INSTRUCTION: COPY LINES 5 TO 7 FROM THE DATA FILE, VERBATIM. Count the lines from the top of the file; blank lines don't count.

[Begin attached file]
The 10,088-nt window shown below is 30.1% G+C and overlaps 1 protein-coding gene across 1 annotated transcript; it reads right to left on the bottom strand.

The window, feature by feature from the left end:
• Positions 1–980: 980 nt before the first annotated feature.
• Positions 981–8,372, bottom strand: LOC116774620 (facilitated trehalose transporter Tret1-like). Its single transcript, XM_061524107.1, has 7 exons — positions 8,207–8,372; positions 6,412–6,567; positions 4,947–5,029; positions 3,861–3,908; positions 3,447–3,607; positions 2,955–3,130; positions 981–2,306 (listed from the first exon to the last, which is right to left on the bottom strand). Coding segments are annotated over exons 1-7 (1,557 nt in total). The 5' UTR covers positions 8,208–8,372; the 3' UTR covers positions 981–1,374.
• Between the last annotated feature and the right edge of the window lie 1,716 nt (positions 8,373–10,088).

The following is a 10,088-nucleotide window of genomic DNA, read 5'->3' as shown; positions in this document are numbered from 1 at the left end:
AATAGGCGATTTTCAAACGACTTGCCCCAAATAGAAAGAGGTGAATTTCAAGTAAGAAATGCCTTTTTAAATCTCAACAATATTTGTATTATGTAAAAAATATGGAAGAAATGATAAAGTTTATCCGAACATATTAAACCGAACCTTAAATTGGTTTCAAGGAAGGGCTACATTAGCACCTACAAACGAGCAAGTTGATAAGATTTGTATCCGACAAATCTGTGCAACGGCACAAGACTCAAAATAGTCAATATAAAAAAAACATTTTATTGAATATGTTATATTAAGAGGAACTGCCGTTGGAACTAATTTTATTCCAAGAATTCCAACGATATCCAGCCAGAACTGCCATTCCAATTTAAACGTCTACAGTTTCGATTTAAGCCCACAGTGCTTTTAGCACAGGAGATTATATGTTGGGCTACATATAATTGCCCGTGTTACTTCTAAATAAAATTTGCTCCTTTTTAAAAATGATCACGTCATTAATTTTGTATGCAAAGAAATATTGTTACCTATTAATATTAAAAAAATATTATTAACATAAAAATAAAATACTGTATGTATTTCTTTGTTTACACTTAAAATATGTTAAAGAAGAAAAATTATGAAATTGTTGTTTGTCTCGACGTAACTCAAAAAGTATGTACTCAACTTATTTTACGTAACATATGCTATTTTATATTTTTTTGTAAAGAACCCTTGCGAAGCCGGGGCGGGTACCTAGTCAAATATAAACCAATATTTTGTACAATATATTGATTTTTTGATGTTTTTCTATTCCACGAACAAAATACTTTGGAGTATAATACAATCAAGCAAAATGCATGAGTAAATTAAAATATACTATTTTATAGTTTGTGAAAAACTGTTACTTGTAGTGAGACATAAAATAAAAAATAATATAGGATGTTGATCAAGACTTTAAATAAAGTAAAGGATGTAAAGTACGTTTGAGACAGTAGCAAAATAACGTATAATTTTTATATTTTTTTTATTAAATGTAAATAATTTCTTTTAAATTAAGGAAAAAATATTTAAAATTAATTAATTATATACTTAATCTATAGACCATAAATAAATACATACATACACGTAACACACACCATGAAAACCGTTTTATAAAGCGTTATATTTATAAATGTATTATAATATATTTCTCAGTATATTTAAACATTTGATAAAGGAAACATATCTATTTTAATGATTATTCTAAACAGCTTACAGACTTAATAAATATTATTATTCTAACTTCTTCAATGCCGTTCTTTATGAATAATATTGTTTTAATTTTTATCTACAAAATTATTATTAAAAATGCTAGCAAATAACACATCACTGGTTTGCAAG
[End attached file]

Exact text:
• Between the last annotated feature and the right edge of the window lie 1,716 nt (positions 8,373–10,088).

The following is a 10,088-nucleotide window of genomic DNA, read 5'->3' as shown; positions in this document are numbered from 1 at the left end:
AATAGGCGATTTTCAAACGACTTGCCCCAAATAGAAAGAGGTGAATTTCAAGTAAGAAATGCCTTTTTAAATCTCAACAATATTTGTATTATGTAAAAAATATGGAAGAAATGATAAAGTTTATCCGAACATATTAAACCGAACCTTAAATTGGTTTCAAGGAAGGGCTACATTAGCACCTACAAACGAGCAAGTTGATAAGATTTGTATCCGACAAATCTGTGCAACGGCACAAGACTCAAAATAGTCAATATAAAAAAAACATTTTATTGAATATGTTATATTAAGAGGAACTGCCGTTGGAACTAATTTTATTCCAAGAATTCCAACGATATCCAGCCAGAACTGCCATTCCAATTTAAACGTCTACAGTTTCGATTTAAGCCCACAGTGCTTTTAGCACAGGAGATTATATGTTGGGCTACATATAATTGCCCGTGTTACTTCTAAATAAAATTTGCTCCTTTTTAAAAATGATCACGTCATTAATTTTGTATGCAAAGAAATATTGTTACCTATTAATATTAAAAAAATATTATTAACATAAAAATAAAATACTGTATGTATTTCTTTGTTTACACTTAAAATATGTTAAAGAAGAAAAATTATGAAATTGTTGTTTGTCTCGACGTAACTCAAAAAGTATGTACTCAACTTATTTTACGTAACATATGCTATTTTATATTTTTTTGTAAAGAACCCTTGCGAAGCCGGGGCGGGTACCTAGTCAAATATAAACCAATATTTTGTACAATATATTGATTTTTTGATGTTTTTCTATTCCACGAACAAAATACTTTGGAGTATAATACAATCAAGCAAAATGCATGAGTAAATTAAAATATACTATTTTATAGTTTGTGAAAAACTGTTACTTGTAGTGAGACATAAAATAAAAAATAATATAGGATGTTGATCAAGACTTTAAATAAAGTAAAGGATGTAAAGTACGTTTGAGACAGTAGCAAAATAACGTATAATTTTTATATTTTTTTTATTAAATGTAAATAATTTCTTTTAAATTAAGGAAAAAATATTTAAAATTAATTAATTATATACTTAATCTATAGACCATAAATAAATACATACATACACGTAACACACACCATGAAAACCGTTTTATAAAGCGTTATATTTATAAATGTATTATAATATATTTCTCAGTATATTTAAACATTTGATAAAGGAAACATATCTATTTTAATGATTATTCTAAACAGCTTACAGACTTAATAAATATTATTATTCTAACTTCTTCAATGCCGTTCTTTATGAATAATATTGTTTTAATTTTTATCTACAAAATTATTATTAAAAATGCTAGCAAATAACACATCACTGGTTTGCAAG